Rainy Days

The Chatur Maas, a period of four months, is a time of observances as well as festivals and falls squat in the wet season. Raksha Bandhan and Janmashtami are just around the corner, Ganesh Chaturthi will soon follow. Stalls of brightly decorated Ganesh idols for sale have sprung up across the city. The slightly cool, clammy weather in this city makes it conducive to be indoors and often makes one contemplative. The trail is quite slippery and the last walk there was tricky but absolutely gorgeous. These days, the meanderings are fewer thanks to a combination of other commitments and the weather. But, city streets have been fascinating as usual.

The woolly necked stork is back in its nest. There is anticipatory joy as I turn the bend and come to the spot where it is possible to see the large bird. Today, I saw the pair, usually it is just one bird keeping guard. The nallahs have their share of winged visitors and compound walls have been draped in the pink of Coral Creepers with the bees getting drunk. Soon, the cork tree will be in full bloom and I will walk on a carpet of scented white petals. My balcony garden is also happy with a few regular visitors. The Red Pierrot has found a place to make home with the kalanchoe while the sunbird stops by for breakfast every morning. The crows have become more confident and sit on my windowsill cawing until I indulge their hungry stomachs. This is a season made for leisurely watching. The clouds hurry across, almost as though there is a deadline to keep. In a way, I suppose they have one, a discharge of their swollen bellies full of heavy droplets of water. 

Time on the mat has increased this year and it has kept the physical activity at a level that compensates for the lack of long ambles. Reading has been decent, broke a slow spell with some lovely books. I’ve been particularly thrilled with a tome on anatomical illustrations that is simply gorgeous. Highway tripping has been low key, hopefully that will change soon. There’s been some dabbling in learning a new script as well as a dip into some natural history. It’s nice to have these interests, like different trails within the same wilderness. 

A snippet of the last couple of months through images.

Slipping into the woods

Slipped into the woods this morning and it was empty save for the elderly couple who came to walk their beautiful German Shepherd and a couple of runners. I’ve been walking the western edge lately and it is a delight for there are more birds there. I saw two Indian thick knees today, last week it was just one bird in the same spot. Perhaps, there is a nest and little babies. They’re masters of camouflage, I didn’t realize how close it was until it took off to stand still at a little away.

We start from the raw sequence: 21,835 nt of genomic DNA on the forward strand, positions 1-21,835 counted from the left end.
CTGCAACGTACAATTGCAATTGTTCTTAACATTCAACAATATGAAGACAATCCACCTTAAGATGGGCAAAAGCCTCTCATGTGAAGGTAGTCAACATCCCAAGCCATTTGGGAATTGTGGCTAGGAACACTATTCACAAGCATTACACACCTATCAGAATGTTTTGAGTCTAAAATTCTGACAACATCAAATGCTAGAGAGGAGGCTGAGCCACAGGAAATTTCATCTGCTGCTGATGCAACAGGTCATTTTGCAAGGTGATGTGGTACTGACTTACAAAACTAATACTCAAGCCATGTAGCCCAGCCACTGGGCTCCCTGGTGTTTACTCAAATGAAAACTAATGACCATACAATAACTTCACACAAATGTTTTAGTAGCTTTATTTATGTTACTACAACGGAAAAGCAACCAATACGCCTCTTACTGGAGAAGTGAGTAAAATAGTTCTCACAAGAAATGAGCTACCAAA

In plain sight
Walking off the regular track, one gets to see and hear much more not to mention the pleasures of being alone. I walk the same browns and never tire of it, it is rather like chipping away at the same asana and discovering something new every single time. I hear echoes of what my running mentor would say, “master the route”. I never really listened to his words until much time passed for back then I chased new roads. Perhaps it was loss of running and the subsequent fallowness as I spent hours in passivity on the mat that allowed to go deeper rather than wider, look through a microscopic lens rather than a telescopic one.
The floor of the woods points me to the skies
Sometimes I think all the damage we inflicted on this beautiful planet is simply because of this tendency to look outwards and probe rather than being still and receiving when we are ready. We really should leave some things to their own mysteries, unknown and hidden but that probably will never happen. How much is our need to know, to get control over what is outside of us! Perhaps, it is to compensate for unruly thoughts and feelings that emerge, how does one stop them from arising anyway?

The week that was

More trees have fallen in the woods, the paths have shrunk and the ungulates have been busy here. There is beauty in the lushness but this particular corner of the world is also beautiful in its brown starkness. Bumped into the runner lad coaching two young girls. Always a happy sight, runners.


Sometimes I walk the nights as though I’m one with the shadows. The feet move to a steady rhythm past homeless men and strays sleeping under open skies. This warning signal has been smothered by the rain growth and made a pretty picture in the dark.This white spotted fantail was busy feeding three hungry young ones and pecking a cat that strolled too close for comfort. Managed to get a little more of their morning drama and also their cute little home. You can check it out here.Choco chip cookies with a sprinkle of sea salt made by hand, made with love. They have been an indulgence ever since a friend sent a bag of these.A morning out of the city, chasing stalks and watching birds, cruising winding ghats and picnics on the road. Comfort food, quick and easy. What you don’t see here is the nice big dollop of ghee that melted into the khichdi. At times, these meals happen alfresco.No sadhya or pookalam this year but an almost vintage kasavu to mark the day. The weave remains my absolute favourite for its elegant simplicity. This one’s a little worse for the wear but soft with multiple wears and washes.

Common Hawk Cuckoo

This desperate cry reminds me of high pitched voices that teeter dangerously on the verge of madness. Not surprisingly it is also known as Brain Fever Bird, the frenzied sounds quite capable of rousing anxiety. While I’ve heard them often, yesterday was the first time I spotted one in the woods.

Watching me stand below the tree, a man came up to see what I was looking at. And in an ordinary moment, two strangers stood below a tree, listening to a bird before it flew away.

Date: 24th July 2020

Location: Wanowrie Forest Area